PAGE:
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Who Are We Humans?

“Who do you think I am?” she asked.

Having this conversation on the first day of a new year, her buddy replied, “You are a friend, a sister, a mother; you have had a career that spanned many years. You have experienced marriage and other partnerships. You have played many roles during your life; being various people depending upon the relationship with that other person. That’s who you are,” she finished by saying.

“Yes, but who are we really? Who am I really? You are telling me who I am in relationship to others — someone’s mother, sister or partner. But take away all these relationships and ‘who is left?’ Who is standing alone on her/his own stage? Tah Dah!” And she threw up her arms, taking a mock bow.

And she raises a great question, which philosophers have wrestled with throughout the ages. Many folks seem to have an idea of who each one of us is or “should” be. Advertisers try to convince us that we can be a certain way — rich, successful, healthy, safe or handy — if only we will buy a certain product that promises to cure, enhance or secure that image. We are bombarded by many concepts of who, how and what we should be.

But resting alone in the quiet of night … again … we can ask ourselves, who are we? And what comes to mind are all the attributes that our obvious roles seem to miss. When asking this of my friend she was capable of a long answer. She replied, “I am a reasonably happy person, who likes the warmth of a wood fire in the early morning, the glow of a salt lamp in the evening. I cry easily, either from joy or sorrow.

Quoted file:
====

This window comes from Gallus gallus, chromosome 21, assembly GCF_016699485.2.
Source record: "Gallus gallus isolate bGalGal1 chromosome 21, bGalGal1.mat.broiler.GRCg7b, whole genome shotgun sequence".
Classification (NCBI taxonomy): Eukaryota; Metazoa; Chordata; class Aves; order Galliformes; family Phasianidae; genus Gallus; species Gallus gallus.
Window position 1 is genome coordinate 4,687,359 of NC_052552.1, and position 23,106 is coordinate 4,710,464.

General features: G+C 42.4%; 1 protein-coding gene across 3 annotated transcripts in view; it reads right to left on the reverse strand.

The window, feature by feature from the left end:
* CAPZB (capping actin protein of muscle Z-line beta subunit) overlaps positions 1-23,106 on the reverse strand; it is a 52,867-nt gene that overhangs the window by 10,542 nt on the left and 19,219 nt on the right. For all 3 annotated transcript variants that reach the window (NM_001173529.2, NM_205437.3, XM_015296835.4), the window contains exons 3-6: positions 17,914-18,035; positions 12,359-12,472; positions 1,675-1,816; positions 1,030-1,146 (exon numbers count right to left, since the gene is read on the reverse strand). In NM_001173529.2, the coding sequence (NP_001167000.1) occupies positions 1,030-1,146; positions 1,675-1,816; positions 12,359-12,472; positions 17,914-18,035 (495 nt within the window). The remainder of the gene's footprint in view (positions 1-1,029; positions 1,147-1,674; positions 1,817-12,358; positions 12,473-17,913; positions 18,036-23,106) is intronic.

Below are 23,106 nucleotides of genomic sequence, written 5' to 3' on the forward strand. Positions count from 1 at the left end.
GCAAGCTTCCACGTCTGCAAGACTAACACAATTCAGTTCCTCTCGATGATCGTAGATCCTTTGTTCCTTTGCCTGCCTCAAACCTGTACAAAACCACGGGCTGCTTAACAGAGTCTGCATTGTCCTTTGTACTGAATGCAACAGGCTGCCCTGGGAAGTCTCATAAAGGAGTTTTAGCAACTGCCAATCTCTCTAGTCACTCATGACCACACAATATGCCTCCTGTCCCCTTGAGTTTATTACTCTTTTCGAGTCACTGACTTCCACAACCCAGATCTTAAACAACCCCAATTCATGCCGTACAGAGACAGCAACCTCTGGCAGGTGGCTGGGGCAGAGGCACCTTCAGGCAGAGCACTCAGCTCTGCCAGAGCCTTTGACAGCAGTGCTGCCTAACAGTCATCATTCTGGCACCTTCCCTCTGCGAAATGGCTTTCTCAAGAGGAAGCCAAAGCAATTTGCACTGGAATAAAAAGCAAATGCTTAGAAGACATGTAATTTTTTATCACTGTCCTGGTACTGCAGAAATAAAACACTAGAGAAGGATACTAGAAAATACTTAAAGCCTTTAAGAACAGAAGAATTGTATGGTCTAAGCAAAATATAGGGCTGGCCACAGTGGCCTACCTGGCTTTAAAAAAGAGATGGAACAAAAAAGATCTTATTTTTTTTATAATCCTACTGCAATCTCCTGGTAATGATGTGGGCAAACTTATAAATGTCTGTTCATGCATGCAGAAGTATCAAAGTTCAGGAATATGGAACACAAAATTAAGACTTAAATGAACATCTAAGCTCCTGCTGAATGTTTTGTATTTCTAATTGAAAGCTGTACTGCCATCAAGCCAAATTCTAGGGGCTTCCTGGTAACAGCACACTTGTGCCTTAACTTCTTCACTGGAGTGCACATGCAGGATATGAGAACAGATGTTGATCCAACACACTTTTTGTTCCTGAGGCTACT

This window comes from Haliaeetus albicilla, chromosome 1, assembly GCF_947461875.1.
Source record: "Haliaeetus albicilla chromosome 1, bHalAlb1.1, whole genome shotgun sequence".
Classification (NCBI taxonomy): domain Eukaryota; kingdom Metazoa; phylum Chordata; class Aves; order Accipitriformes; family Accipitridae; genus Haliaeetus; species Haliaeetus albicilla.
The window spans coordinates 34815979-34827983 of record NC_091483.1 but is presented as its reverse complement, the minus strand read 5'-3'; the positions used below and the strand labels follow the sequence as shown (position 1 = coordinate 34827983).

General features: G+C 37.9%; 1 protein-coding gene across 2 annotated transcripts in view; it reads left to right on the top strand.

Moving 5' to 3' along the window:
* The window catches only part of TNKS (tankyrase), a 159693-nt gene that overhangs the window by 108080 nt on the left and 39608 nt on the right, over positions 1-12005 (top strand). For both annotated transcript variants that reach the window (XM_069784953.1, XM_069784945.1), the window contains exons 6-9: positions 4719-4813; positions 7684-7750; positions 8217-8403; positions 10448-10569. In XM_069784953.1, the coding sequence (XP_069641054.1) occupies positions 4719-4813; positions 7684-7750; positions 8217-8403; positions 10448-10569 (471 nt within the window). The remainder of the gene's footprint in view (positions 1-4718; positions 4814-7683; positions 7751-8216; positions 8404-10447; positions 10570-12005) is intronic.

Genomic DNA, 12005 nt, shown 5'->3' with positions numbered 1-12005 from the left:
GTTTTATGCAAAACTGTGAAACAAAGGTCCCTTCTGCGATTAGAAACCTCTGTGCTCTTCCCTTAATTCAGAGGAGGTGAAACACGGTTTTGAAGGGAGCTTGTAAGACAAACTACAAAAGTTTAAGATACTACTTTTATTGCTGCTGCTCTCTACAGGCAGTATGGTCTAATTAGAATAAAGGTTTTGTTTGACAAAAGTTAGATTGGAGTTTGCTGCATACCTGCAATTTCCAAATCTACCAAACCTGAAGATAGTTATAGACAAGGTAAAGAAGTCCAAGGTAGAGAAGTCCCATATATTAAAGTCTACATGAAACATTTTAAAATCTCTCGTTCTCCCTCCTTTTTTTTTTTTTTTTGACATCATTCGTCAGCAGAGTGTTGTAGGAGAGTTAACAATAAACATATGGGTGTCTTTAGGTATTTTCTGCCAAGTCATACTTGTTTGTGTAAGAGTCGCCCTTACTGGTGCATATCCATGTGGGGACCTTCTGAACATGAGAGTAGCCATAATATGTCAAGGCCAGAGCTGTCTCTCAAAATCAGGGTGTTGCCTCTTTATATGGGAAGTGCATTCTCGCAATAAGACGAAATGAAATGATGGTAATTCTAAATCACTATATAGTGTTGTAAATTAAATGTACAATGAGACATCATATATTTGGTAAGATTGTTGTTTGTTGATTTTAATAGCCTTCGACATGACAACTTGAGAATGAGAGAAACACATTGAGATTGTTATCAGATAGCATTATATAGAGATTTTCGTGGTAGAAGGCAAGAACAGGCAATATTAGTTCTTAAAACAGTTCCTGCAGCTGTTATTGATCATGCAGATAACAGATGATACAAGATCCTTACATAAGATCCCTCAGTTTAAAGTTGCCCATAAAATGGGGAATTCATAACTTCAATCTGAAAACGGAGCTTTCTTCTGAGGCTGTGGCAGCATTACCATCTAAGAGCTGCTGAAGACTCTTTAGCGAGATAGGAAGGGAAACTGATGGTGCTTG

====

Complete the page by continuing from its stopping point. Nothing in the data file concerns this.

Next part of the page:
I sometimes feel like a fish as I glide through the lake in the summer, or like a lizard as I lay my body on a boulder in the sun to dry. When in nature I look up, and seeing an osprey, I am him, looking for a meal to take back to the nest. I can lose myself in clouds, appearing and disappearing from sight. I become the wind as it winds its way around and through me.

I am loving and compassionate. And I am frustrated at many things — the condition of our planet, the politics that seem to divide our country. I am fearful of the state of our economy and the possibility of hidden manipulations that could bring catastrophe. I am lazy at times, wanting to retreat into binge watching of Victoria, The Crown or Gilmore Girls.

At the same time, I am creative, mucking around with paint, paper, wood and other objects that appeal to my eye. I am quiet, resting near the creek, immersing myself in the sound of water, the song of robins, the smell of the earth.

I am often longing — longing for the tidy house I don’t seem to accomplish, longing for family to live closer, longing to ditch the labels we hold for others that keep us from seeing one another more deeply. I long for the spring when winter closes in, and want winter when summer tests us with heat and fires and smoke. I want watermelon in January and pomegranates in July, knowing that my wanting needs to be tempered with patience. I am a shadow on the door as I walk down the hall with the light behind me.

We are so many things — feelings, thoughts, creations of our own minds. And we can also rest in that place that is beyond all of this … the place that has been called spirit, soul, essence or ocean of loving awareness. We are capable of experiencing, being, and knowing it all.

But mostly, I am working toward self-acceptance of all these contradictions that exist within me, and make me who I am. I need to be at peace with both the dark side and the light, the confused, the sad, the frustrated, as well as the joyful and contented. Because, this is what makes the human experience. And that, my friend, is who we all are.”

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